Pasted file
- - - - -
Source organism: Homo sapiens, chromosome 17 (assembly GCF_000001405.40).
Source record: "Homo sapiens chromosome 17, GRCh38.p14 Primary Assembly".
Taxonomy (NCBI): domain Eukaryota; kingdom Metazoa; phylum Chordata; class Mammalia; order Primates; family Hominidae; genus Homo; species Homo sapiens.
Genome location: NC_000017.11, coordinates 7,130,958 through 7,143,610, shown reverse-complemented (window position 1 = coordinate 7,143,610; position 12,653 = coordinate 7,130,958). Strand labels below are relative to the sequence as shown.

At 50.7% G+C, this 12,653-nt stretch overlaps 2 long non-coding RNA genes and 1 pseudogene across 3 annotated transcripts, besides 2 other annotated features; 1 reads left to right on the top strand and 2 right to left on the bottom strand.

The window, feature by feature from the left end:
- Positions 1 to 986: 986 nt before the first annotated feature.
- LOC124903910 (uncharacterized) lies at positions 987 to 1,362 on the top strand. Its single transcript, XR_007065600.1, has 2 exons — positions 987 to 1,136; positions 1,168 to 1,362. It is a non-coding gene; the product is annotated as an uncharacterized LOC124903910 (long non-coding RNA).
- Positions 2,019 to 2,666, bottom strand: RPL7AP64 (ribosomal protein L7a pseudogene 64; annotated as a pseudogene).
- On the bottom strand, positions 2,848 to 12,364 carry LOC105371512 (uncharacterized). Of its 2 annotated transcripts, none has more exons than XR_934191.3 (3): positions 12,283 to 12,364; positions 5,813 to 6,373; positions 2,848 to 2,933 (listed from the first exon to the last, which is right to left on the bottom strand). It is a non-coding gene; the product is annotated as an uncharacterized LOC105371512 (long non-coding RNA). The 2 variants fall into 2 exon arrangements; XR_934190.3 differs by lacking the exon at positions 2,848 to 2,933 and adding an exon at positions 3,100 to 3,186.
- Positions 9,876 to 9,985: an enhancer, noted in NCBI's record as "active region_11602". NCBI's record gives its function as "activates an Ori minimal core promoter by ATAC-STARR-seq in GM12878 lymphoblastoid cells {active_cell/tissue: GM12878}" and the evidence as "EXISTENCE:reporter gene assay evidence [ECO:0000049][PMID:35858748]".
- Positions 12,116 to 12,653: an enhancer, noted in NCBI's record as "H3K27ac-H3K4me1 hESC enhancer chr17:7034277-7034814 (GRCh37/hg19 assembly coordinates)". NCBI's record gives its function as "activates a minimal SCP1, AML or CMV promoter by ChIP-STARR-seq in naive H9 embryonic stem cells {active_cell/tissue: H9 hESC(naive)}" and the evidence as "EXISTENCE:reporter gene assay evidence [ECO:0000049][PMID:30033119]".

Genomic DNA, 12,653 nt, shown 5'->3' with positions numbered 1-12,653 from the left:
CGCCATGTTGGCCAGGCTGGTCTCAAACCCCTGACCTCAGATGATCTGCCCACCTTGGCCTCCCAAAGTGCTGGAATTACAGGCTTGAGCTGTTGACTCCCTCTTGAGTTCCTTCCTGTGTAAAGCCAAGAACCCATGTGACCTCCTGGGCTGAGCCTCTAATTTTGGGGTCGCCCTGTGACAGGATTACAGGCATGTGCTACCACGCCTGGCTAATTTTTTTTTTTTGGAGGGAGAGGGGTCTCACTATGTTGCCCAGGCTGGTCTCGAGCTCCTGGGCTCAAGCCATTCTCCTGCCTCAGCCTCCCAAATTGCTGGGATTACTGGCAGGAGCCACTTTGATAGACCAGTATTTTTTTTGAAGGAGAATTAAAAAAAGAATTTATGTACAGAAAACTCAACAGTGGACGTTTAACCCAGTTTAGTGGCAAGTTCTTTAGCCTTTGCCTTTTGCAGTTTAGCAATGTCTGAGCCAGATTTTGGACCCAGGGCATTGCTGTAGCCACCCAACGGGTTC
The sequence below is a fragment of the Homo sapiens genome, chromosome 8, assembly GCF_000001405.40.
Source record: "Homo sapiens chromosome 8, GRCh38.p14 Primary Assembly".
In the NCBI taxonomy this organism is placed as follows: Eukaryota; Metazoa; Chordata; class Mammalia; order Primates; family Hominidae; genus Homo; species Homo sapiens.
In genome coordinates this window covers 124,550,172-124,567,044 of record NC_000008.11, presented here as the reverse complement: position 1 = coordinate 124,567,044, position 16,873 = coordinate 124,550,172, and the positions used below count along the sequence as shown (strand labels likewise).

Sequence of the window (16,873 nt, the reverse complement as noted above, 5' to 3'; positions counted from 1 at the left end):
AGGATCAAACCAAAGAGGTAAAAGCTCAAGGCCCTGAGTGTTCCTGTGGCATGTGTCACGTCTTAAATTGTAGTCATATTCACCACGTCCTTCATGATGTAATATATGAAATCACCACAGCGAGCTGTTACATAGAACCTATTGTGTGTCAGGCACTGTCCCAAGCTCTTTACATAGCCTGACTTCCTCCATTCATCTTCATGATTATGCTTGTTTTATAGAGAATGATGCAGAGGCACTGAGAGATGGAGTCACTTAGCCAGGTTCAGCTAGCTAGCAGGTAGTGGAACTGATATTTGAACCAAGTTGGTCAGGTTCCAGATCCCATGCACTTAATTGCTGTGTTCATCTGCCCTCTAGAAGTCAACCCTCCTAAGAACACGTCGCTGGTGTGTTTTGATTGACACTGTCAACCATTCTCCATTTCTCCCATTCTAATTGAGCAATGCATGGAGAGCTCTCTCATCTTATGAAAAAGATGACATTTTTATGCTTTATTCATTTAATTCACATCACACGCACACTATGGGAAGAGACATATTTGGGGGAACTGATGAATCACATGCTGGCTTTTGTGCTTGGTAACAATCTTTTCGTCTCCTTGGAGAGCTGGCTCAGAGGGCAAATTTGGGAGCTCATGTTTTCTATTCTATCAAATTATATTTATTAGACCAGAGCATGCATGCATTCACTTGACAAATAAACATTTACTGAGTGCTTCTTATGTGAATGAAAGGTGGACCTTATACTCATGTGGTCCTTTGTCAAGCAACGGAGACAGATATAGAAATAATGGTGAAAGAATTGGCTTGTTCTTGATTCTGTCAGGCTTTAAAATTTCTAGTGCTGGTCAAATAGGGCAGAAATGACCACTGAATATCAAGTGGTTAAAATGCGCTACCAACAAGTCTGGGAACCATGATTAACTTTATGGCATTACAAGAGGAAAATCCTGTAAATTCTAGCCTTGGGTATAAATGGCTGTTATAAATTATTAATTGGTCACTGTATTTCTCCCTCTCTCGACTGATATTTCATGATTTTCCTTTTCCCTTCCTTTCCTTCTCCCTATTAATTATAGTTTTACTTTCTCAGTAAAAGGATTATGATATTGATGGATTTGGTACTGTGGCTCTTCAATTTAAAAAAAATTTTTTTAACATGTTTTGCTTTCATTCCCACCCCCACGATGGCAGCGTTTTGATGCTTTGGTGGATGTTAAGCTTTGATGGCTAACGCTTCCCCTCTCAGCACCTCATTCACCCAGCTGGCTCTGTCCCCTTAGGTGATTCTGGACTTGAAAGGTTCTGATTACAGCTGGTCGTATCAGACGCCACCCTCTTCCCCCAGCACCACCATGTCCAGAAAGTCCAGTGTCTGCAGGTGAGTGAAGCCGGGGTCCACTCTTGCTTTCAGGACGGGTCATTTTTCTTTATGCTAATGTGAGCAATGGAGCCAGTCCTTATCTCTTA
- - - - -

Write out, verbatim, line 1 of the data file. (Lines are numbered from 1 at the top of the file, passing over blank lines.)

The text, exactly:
Source organism: Homo sapiens, chromosome 17 (assembly GCF_000001405.40).